Source: blog.maytech.net

Source: blog.maytech.net

Hackers round the world are now on a spree as they’ve successfully found a way around the two-factor authentication (also known as 2FA).

Two-factor authentication is the type of data security where a second level of proof is needed to give data access. It is the most trusted method of securing your accounts by combining two different components.

Usually, a text containing a code is sent to your phone. This security type is usually used by banks.

Some wise hackers and account hijackers begun to find a way around this by disguising themselves as the companies themselves and sending the verification.

Alex MacCaw, co-founder of data API Company, Clearbit, was one of the first people to share this breakthrough by hackers as he shared a screenshot of a text attempting to trick its way past the 2FA on one Google account.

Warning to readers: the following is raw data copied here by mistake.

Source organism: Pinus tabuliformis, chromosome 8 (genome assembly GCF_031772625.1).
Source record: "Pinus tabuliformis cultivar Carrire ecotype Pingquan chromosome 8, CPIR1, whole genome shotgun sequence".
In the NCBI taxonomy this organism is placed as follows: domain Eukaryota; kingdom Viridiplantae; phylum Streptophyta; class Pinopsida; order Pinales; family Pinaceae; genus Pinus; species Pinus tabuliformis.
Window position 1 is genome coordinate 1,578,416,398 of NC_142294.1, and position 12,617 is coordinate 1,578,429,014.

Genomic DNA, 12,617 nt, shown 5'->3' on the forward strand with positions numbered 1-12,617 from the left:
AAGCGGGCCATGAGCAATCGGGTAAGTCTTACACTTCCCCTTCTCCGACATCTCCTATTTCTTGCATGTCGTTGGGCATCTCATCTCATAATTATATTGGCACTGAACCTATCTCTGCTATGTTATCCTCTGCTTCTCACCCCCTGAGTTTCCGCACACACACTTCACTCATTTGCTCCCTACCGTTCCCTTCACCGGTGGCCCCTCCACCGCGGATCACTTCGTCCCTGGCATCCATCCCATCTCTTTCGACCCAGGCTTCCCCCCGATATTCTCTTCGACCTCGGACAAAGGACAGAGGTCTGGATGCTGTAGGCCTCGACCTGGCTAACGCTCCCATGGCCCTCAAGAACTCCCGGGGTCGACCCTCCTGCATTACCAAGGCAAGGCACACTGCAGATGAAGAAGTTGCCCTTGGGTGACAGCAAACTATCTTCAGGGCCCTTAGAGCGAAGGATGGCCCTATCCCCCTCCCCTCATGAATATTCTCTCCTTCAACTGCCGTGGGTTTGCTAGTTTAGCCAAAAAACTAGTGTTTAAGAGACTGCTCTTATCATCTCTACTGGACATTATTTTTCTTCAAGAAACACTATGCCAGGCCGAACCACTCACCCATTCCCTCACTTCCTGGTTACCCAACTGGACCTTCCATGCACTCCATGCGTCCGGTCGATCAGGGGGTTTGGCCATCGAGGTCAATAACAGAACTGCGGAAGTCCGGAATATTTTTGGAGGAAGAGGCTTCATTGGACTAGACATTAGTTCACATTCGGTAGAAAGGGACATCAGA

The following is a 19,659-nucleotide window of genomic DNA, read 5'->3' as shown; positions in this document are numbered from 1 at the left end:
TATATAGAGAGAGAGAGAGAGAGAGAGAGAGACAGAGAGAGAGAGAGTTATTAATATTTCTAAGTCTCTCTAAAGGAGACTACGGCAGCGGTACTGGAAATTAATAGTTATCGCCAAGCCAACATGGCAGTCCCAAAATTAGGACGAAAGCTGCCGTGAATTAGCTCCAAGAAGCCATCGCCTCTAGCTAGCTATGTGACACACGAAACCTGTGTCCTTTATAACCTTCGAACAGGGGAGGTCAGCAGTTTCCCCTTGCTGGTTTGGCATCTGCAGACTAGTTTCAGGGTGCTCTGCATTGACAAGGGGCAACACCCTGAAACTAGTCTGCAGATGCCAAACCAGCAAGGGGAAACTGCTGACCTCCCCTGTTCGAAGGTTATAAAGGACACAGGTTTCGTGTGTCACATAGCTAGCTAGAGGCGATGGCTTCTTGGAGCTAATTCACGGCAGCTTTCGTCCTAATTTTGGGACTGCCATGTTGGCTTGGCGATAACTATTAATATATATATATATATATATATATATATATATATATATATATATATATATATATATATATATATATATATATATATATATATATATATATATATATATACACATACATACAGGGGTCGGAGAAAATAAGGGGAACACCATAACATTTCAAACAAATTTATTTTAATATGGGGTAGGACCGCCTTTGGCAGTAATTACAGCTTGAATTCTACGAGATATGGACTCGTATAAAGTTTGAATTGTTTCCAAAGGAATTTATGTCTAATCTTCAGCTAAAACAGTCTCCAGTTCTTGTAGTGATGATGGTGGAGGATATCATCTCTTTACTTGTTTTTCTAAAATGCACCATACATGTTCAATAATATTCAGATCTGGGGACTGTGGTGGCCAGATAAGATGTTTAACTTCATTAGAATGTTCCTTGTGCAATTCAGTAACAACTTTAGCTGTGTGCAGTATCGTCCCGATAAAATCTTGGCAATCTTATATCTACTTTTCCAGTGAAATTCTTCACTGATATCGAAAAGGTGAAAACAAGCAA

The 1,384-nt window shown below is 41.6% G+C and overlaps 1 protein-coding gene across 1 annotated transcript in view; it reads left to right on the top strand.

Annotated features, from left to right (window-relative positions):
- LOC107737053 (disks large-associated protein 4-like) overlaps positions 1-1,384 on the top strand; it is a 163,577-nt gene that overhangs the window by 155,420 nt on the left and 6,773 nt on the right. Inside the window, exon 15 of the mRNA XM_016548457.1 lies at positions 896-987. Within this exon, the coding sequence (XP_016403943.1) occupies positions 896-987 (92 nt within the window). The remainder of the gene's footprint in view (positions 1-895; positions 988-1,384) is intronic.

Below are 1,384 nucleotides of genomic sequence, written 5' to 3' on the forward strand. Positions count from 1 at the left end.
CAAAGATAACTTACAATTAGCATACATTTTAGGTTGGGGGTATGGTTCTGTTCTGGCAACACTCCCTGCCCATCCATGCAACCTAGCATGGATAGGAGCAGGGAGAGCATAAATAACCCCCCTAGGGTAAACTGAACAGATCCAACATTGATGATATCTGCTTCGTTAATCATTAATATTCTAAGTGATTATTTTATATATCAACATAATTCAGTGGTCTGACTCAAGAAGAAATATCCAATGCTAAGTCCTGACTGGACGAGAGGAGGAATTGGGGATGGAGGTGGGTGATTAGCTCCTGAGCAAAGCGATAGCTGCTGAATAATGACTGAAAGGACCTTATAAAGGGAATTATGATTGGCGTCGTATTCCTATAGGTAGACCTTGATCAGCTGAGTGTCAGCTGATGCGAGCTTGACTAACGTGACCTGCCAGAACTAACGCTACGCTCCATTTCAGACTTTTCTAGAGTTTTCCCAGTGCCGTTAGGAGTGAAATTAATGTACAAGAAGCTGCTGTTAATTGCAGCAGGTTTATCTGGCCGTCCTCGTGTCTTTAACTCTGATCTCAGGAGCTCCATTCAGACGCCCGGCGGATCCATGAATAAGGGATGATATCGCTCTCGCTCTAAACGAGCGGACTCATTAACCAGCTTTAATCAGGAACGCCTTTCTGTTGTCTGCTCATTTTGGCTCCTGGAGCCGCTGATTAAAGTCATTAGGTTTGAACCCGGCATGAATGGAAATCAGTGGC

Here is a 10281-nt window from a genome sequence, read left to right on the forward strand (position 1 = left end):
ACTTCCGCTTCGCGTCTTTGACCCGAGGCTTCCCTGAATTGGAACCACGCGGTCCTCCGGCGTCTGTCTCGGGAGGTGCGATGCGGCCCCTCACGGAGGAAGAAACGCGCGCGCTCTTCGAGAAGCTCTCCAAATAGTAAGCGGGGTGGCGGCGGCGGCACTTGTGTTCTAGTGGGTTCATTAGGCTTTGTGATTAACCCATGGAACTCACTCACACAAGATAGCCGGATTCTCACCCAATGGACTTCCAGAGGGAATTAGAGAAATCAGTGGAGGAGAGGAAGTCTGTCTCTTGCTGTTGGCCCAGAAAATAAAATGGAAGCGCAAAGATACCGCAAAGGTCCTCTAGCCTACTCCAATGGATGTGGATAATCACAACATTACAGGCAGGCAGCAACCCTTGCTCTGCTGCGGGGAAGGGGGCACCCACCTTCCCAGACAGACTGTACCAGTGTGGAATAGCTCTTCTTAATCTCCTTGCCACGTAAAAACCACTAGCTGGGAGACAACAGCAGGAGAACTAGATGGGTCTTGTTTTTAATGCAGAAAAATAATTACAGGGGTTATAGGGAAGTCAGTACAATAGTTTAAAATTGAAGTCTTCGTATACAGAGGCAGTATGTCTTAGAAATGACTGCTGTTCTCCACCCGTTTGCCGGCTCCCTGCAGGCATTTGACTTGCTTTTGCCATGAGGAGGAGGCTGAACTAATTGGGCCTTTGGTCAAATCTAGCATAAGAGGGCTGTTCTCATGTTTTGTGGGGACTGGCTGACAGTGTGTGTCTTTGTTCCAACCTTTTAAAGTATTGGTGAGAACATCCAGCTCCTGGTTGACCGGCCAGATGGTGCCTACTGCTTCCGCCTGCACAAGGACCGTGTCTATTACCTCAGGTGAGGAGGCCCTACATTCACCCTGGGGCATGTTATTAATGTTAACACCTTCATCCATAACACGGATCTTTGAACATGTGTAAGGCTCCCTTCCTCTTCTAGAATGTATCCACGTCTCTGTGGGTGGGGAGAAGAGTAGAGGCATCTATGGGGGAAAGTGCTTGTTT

The trick involves:

  • The attacker sends the target a text message, pretending to be the very company that the target has an account with.

  • They say they have detected “suspicious” activity on the account, and so are sending the 2FA code to the target, which they should then text back to them to avoid having their account locked.

  • The victim, worried they are being hacked and not wanting to lose access to their data, sends the code back, believing they have thwarted the attempted hack.

  • But in doing so, they actually give the hacker the one thing they needed to break into the account.

  • The hacker enters the victim’s password, followed by this ill-gotten 2FA code, and they’re in.

Hackers go further to make their effort real by spoofing their identity so the text looks like it’s coming from the company, rather than an unknown number.

To be on the save side at this point, one would do well to scrutinise every message sent to ones phone.

mm

Author: Ekpeki Donald Pen Prince

Ekpeki Chovwe Donald styled the PenPrince is a writer and lawyer in equity. He has an unhealthy interest in wit, pun and poetry. When he’s not writing, he’s reading and when he’s not reading, he’s breathing. He breathes words.